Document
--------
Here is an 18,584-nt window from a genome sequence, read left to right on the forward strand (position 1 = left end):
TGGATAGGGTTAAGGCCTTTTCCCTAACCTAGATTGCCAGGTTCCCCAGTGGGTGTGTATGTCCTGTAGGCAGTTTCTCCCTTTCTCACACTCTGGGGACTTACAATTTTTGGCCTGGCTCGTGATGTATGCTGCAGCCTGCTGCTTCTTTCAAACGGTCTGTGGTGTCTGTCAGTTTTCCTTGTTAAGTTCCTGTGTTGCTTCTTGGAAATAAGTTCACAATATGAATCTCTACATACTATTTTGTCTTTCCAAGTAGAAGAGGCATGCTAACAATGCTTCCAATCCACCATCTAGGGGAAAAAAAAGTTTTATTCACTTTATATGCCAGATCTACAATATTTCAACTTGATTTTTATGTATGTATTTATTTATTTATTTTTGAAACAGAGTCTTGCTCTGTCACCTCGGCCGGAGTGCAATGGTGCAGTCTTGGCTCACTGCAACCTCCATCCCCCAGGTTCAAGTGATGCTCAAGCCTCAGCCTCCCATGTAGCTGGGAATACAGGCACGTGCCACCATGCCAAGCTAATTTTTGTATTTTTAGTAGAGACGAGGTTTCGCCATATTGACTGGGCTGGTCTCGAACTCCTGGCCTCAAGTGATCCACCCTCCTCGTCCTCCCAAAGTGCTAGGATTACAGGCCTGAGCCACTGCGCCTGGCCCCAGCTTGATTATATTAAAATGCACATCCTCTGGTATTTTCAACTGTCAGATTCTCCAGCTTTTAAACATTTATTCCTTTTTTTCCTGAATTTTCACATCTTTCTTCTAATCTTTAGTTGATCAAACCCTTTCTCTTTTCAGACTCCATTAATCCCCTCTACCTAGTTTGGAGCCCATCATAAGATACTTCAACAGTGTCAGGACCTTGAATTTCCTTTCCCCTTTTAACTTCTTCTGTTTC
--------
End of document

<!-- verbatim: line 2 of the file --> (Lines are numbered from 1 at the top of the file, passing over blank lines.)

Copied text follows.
TGGATAGGGTTAAGGCCTTTTCCCTAACCTAGATTGCCAGGTTCCCCAGTGGGTGTGTATGTCCTGTAGGCAGTTTCTCCCTTTCTCACACTCTGGGGACTTACAATTTTTGGCCTGGCTCGTGATGTATGCTGCAGCCTGCTGCTTCTTTCAAACGGTCTGTGGTGTCTGTCAGTTTTCCTTGTTAAGTTCCTGTGTTGCTTCTTGGAAATAAGTTCACAATATGAATCTCTACATACTATTTTGTCTTTCCAAGTAGAAGAGGCATGCTAACAATGCTTCCAATCCACCATCTAGGGGAAAAAAAAGTTTTATTCACTTTATATGCCAGATCTACAATATTTCAACTTGATTTTTATGTATGTATTTATTTATTTATTTTTGAAACAGAGTCTTGCTCTGTCACCTCGGCCGGAGTGCAATGGTGCAGTCTTGGCTCACTGCAACCTCCATCCCCCAGGTTCAAGTGATGCTCAAGCCTCAGCCTCCCATGTAGCTGGGAATACAGGCACGTGCCACCATGCCAAGCTAATTTTTGTATTTTTAGTAGAGACGAGGTTTCGCCATATTGACTGGGCTGGTCTCGAACTCCTGGCCTCAAGTGATCCACCCTCCTCGTCCTCCCAAAGTGCTAGGATTACAGGCCTGAGCCACTGCGCCTGGCCCCAGCTTGATTATATTAAAATGCACATCCTCTGGTATTTTCAACTGTCAGATTCTCCAGCTTTTAAACATTTATTCCTTTTTTTCCTGAATTTTCACATCTTTCTTCTAATCTTTAGTTGATCAAACCCTTTCTCTTTTCAGACTCCATTAATCCCCTCTACCTAGTTTGGAGCCCATCATAAGATACTTCAACAGTGTCAGGACCTTGAATTTCCTTTCCCCTTTTAACTTCTTCTGTTTC